Michigan Program Teaches TFA Members Entrepreneur Skills

Senior Editor

A program at the University of Michigan is introducing members of the Teach for America program to a concept of increasing interest on college campuses around the country: education entrepreneurship.

Last summer, a group of about 20 university students who are pursuing master’s degrees in urban pedagogy, and are part of TFA’s team in Detroit, took part in a course on the topic, as part of a joint effort of Michigan’s school of education, and its center for entrepreneurship.

Colleges and universitites have shown increasing interest in promoting studies on entrepreneurship in education, as I explain in a story in this week’s issue of Education Week. Programs are already in place, within different typess of academic departments, at the University of Pennsylvania, Carnegie Mellon University, and Rice University.

Those studies come in different forms and serve different purposes. Some focus on cultivating the skills of business and ed-tech developers and leaders of potential startup companies interested in bringing new products to K-12 schools; others are more interested in bringing new business skills and sensibilities to current and future teachers, principals, and superintendents.

At Michigan, the goal of the course is to cultivate students’ abilities to think about the problems that K-12 schools face, and potential solutions, in different ways, said Moses Lee, an assistant associate professor of entrepreneurship at the university who has helped craft the course.

Most of the students are TFA members, though it’s also open to students who aren’t part of that program. Students are encouraged to think about topics such as creating and refining curriculum to meet students’ needs, and how to improve communication between parents, teachers, and students, among other ideas.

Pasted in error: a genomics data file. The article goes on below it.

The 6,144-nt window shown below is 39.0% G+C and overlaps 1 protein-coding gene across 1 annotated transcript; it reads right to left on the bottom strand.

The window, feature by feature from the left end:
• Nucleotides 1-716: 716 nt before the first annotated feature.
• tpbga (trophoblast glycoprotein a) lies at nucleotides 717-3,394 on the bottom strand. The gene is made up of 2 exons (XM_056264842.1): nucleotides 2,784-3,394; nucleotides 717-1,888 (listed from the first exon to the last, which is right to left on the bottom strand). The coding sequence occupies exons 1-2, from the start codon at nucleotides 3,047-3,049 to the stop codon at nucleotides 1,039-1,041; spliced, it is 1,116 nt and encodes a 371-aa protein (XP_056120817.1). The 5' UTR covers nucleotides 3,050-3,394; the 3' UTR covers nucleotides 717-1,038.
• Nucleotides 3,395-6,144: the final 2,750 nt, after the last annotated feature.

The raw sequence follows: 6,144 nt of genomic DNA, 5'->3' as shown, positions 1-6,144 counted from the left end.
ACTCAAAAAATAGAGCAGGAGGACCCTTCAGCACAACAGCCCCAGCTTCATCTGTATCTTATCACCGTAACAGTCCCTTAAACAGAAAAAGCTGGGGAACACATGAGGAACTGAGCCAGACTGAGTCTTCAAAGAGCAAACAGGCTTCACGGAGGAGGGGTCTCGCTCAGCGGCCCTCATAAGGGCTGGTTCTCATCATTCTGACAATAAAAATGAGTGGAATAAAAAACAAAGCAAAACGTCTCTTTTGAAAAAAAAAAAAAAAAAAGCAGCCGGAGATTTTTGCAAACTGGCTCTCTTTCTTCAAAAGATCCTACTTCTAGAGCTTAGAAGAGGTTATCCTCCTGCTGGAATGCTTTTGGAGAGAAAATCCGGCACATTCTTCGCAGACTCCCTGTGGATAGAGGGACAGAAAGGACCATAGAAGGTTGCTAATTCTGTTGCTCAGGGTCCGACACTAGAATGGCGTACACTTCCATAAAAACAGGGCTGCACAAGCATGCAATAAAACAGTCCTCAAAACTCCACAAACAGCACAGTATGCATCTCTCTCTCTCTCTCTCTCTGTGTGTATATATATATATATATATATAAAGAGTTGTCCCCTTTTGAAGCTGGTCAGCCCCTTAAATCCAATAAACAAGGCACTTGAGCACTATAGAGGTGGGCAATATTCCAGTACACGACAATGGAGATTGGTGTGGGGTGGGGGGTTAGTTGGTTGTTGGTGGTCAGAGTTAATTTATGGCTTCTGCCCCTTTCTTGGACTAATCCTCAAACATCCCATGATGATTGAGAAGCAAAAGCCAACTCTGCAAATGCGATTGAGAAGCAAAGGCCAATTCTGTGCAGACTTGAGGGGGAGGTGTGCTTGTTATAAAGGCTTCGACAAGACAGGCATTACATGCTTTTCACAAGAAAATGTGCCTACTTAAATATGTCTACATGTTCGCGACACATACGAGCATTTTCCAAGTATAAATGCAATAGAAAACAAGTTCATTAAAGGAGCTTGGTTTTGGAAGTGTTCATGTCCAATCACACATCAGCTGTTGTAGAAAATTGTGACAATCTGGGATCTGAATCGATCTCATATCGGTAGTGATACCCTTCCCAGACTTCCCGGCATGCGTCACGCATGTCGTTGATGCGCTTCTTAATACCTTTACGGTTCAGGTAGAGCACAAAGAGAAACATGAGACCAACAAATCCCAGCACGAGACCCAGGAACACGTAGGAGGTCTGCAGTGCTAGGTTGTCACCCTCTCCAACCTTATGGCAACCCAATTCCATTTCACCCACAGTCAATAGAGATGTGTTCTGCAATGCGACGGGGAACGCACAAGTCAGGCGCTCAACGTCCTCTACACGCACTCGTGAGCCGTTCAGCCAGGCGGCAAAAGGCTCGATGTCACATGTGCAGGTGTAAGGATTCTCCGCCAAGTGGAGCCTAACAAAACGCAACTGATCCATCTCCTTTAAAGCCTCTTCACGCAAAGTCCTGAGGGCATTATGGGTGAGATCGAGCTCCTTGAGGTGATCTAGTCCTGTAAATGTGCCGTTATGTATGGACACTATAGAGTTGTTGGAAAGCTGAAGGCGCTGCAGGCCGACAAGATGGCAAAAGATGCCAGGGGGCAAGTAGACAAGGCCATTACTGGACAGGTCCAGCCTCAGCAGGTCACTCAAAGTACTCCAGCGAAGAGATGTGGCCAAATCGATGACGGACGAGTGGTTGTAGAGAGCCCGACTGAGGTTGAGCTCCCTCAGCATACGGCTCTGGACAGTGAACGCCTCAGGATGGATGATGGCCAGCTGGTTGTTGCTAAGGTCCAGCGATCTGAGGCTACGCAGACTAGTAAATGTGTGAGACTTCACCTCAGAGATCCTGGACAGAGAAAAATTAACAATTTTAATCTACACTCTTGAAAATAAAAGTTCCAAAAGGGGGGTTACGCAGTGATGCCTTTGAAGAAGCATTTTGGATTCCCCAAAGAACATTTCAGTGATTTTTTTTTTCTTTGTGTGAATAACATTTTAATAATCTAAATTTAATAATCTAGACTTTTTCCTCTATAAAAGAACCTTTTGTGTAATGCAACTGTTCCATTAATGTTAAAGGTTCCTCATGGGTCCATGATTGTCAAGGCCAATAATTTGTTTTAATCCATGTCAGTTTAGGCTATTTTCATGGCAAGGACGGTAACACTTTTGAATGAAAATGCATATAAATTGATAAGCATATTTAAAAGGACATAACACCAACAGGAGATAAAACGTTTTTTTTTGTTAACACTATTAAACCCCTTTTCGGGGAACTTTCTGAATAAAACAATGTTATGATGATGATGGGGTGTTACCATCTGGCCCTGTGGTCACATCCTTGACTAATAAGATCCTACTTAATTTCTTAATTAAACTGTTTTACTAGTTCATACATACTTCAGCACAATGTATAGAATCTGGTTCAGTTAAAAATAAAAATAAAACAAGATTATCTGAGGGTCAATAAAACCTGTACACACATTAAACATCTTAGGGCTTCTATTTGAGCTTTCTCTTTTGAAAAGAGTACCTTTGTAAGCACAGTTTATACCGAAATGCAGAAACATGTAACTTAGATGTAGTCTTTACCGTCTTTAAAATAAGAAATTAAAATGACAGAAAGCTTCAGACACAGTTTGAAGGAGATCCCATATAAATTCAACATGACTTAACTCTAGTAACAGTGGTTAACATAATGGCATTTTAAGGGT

It’s also possible that students could come up with new products or ideas for providing services to schools that could improve how K-12 systems do business, said Lee.

He brings a background that would seem to mesh well with the course’s purposes: He’s an entrepreneur himself, having co-founded Seelio, an online portfolio network for students, where he’s also the chief executive officer.

The goal is to “empower them to think entrepreneurially in all aspects,” Lee explained. “It’s a fundamental way of thinking about core problems…You’re in an organization, but you’re trying to think outside the box.”

TFA, as many Ed Week readers know, recruits and places teachers from top colleges and universities to work in schools in disadvantaged communities. The program has also placed an emphasis on the professional development of teachers who can become leaders in their schools.

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